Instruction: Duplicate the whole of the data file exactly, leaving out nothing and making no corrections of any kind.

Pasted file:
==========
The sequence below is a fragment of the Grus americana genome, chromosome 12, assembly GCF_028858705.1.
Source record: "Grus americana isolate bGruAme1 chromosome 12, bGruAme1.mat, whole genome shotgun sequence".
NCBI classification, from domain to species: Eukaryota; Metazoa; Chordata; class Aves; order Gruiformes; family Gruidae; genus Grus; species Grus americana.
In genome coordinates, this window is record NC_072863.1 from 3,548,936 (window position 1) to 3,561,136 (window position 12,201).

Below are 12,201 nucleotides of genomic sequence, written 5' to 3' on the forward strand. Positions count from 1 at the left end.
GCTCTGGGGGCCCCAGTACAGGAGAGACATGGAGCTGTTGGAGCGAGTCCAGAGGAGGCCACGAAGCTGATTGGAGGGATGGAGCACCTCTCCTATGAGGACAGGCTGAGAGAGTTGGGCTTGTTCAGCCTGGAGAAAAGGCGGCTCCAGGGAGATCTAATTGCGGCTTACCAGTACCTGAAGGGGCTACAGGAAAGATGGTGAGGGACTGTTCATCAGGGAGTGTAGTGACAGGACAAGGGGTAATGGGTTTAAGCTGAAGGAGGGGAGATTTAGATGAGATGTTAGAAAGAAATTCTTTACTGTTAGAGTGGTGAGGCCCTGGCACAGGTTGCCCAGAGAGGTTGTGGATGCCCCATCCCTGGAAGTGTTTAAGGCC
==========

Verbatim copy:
The sequence below is a fragment of the Grus americana genome, chromosome 12, assembly GCF_028858705.1.
Source record: "Grus americana isolate bGruAme1 chromosome 12, bGruAme1.mat, whole genome shotgun sequence".
NCBI classification, from domain to species: Eukaryota; Metazoa; Chordata; class Aves; order Gruiformes; family Gruidae; genus Grus; species Grus americana.
In genome coordinates, this window is record NC_072863.1 from 3,548,936 (window position 1) to 3,561,136 (window position 12,201).

Below are 12,201 nucleotides of genomic sequence, written 5' to 3' on the forward strand. Positions count from 1 at the left end.
GCTCTGGGGGCCCCAGTACAGGAGAGACATGGAGCTGTTGGAGCGAGTCCAGAGGAGGCCACGAAGCTGATTGGAGGGATGGAGCACCTCTCCTATGAGGACAGGCTGAGAGAGTTGGGCTTGTTCAGCCTGGAGAAAAGGCGGCTCCAGGGAGATCTAATTGCGGCTTACCAGTACCTGAAGGGGCTACAGGAAAGATGGTGAGGGACTGTTCATCAGGGAGTGTAGTGACAGGACAAGGGGTAATGGGTTTAAGCTGAAGGAGGGGAGATTTAGATGAGATGTTAGAAAGAAATTCTTTACTGTTAGAGTGGTGAGGCCCTGGCACAGGTTGCCCAGAGAGGTTGTGGATGCCCCATCCCTGGAAGTGTTTAAGGCC